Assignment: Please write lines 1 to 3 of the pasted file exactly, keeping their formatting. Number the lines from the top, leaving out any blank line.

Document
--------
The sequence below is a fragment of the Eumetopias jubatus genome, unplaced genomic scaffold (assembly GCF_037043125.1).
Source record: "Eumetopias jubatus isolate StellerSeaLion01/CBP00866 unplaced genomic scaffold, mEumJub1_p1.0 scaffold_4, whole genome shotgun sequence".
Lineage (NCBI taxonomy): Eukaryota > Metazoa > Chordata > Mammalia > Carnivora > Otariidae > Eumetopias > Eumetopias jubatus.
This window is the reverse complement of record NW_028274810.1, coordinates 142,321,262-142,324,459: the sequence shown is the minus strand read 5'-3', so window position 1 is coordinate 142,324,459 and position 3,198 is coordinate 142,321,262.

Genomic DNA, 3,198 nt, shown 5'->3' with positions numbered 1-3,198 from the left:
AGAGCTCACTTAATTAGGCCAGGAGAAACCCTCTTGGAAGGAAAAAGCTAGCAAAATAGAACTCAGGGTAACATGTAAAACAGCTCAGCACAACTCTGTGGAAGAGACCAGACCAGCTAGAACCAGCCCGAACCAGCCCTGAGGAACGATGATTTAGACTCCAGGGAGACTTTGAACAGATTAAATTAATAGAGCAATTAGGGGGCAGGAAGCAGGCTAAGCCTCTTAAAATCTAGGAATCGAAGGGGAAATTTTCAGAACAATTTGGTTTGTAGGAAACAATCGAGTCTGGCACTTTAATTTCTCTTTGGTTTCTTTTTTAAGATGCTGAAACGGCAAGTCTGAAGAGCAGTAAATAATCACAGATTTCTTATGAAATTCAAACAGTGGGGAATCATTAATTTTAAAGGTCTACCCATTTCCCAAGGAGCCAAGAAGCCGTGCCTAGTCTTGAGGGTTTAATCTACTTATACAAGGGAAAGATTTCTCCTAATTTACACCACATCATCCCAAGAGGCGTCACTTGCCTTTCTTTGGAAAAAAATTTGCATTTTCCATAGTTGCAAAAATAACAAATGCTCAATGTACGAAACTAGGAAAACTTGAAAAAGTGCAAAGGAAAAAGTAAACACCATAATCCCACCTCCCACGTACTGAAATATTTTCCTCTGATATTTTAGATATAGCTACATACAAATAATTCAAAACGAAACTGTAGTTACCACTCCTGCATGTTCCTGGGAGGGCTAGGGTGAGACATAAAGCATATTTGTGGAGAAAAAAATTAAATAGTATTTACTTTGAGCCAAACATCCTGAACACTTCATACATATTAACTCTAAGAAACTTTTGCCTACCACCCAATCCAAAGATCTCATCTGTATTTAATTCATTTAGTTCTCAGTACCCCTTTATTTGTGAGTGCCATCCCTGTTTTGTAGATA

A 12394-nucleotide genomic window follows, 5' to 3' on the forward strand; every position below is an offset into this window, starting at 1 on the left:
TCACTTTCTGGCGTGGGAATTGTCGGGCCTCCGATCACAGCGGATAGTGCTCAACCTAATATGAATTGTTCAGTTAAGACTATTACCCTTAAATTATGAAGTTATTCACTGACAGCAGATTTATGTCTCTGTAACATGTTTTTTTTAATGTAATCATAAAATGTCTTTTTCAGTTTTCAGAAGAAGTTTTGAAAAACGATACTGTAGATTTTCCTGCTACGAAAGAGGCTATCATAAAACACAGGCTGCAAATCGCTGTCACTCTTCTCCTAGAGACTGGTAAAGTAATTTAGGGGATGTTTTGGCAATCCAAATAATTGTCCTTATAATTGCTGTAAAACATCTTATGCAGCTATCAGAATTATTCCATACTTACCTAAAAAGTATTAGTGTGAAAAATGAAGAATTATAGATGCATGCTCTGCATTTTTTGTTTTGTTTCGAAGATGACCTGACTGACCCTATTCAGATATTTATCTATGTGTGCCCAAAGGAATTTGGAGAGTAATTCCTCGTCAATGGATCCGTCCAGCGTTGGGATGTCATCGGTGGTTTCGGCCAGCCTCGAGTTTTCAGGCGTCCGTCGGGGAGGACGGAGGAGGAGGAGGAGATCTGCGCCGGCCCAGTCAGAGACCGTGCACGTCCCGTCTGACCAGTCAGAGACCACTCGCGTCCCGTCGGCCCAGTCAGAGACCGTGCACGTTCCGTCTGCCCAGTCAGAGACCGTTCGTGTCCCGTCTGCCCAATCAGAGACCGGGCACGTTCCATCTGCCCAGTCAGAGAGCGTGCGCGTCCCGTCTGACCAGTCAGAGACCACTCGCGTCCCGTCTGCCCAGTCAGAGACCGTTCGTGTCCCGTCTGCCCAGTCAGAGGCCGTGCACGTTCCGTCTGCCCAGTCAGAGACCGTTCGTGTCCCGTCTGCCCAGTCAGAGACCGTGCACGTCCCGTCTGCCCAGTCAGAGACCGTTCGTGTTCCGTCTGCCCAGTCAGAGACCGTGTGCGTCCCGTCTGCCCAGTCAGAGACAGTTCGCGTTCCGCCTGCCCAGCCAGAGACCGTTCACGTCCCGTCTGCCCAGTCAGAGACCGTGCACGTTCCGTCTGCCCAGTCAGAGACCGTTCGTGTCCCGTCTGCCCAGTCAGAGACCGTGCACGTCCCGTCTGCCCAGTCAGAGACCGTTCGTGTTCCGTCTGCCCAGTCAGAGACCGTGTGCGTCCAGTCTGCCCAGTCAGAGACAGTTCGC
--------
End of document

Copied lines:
The sequence below is a fragment of the Eumetopias jubatus genome, unplaced genomic scaffold (assembly GCF_037043125.1).
Source record: "Eumetopias jubatus isolate StellerSeaLion01/CBP00866 unplaced genomic scaffold, mEumJub1_p1.0 scaffold_4, whole genome shotgun sequence".
Lineage (NCBI taxonomy): Eukaryota > Metazoa > Chordata > Mammalia > Carnivora > Otariidae > Eumetopias > Eumetopias jubatus.